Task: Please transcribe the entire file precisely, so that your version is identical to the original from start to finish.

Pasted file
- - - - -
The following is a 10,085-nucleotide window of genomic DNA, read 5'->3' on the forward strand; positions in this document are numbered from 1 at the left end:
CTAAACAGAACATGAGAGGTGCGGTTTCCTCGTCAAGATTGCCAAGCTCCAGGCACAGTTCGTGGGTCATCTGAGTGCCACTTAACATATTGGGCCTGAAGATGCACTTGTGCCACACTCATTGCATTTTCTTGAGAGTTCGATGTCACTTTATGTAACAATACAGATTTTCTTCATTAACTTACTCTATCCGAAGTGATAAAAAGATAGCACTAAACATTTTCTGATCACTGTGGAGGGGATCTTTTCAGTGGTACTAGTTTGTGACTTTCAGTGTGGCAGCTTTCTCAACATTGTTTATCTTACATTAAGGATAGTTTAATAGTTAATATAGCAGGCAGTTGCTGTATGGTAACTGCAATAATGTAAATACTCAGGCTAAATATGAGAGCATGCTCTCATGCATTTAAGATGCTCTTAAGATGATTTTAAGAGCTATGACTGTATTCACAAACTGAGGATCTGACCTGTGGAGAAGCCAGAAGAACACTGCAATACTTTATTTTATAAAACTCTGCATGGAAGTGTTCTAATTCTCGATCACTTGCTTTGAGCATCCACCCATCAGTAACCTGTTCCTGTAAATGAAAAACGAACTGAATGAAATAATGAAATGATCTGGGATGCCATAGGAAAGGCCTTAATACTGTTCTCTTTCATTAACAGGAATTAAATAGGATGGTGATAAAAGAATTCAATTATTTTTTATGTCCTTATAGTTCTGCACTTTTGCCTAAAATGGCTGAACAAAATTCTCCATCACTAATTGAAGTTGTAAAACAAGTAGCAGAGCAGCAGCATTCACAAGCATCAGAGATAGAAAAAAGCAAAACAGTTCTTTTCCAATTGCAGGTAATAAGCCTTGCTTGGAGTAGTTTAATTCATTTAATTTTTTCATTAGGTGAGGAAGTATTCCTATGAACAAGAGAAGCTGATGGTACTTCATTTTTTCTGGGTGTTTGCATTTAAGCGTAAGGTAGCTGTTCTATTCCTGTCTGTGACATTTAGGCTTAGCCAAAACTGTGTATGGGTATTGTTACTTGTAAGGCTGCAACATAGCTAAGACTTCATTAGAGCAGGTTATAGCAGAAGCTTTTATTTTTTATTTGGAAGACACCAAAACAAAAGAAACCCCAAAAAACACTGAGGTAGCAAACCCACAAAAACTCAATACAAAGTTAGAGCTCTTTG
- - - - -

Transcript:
The following is a 10,085-nucleotide window of genomic DNA, read 5'->3' on the forward strand; positions in this document are numbered from 1 at the left end:
CTAAACAGAACATGAGAGGTGCGGTTTCCTCGTCAAGATTGCCAAGCTCCAGGCACAGTTCGTGGGTCATCTGAGTGCCACTTAACATATTGGGCCTGAAGATGCACTTGTGCCACACTCATTGCATTTTCTTGAGAGTTCGATGTCACTTTATGTAACAATACAGATTTTCTTCATTAACTTACTCTATCCGAAGTGATAAAAAGATAGCACTAAACATTTTCTGATCACTGTGGAGGGGATCTTTTCAGTGGTACTAGTTTGTGACTTTCAGTGTGGCAGCTTTCTCAACATTGTTTATCTTACATTAAGGATAGTTTAATAGTTAATATAGCAGGCAGTTGCTGTATGGTAACTGCAATAATGTAAATACTCAGGCTAAATATGAGAGCATGCTCTCATGCATTTAAGATGCTCTTAAGATGATTTTAAGAGCTATGACTGTATTCACAAACTGAGGATCTGACCTGTGGAGAAGCCAGAAGAACACTGCAATACTTTATTTTATAAAACTCTGCATGGAAGTGTTCTAATTCTCGATCACTTGCTTTGAGCATCCACCCATCAGTAACCTGTTCCTGTAAATGAAAAACGAACTGAATGAAATAATGAAATGATCTGGGATGCCATAGGAAAGGCCTTAATACTGTTCTCTTTCATTAACAGGAATTAAATAGGATGGTGATAAAAGAATTCAATTATTTTTTATGTCCTTATAGTTCTGCACTTTTGCCTAAAATGGCTGAACAAAATTCTCCATCACTAATTGAAGTTGTAAAACAAGTAGCAGAGCAGCAGCATTCACAAGCATCAGAGATAGAAAAAAGCAAAACAGTTCTTTTCCAATTGCAGGTAATAAGCCTTGCTTGGAGTAGTTTAATTCATTTAATTTTTTCATTAGGTGAGGAAGTATTCCTATGAACAAGAGAAGCTGATGGTACTTCATTTTTTCTGGGTGTTTGCATTTAAGCGTAAGGTAGCTGTTCTATTCCTGTCTGTGACATTTAGGCTTAGCCAAAACTGTGTATGGGTATTGTTACTTGTAAGGCTGCAACATAGCTAAGACTTCATTAGAGCAGGTTATAGCAGAAGCTTTTATTTTTTATTTGGAAGACACCAAAACAAAAGAAACCCCAAAAAACACTGAGGTAGCAAACCCACAAAAACTCAATACAAAGTTAGAGCTCTTTG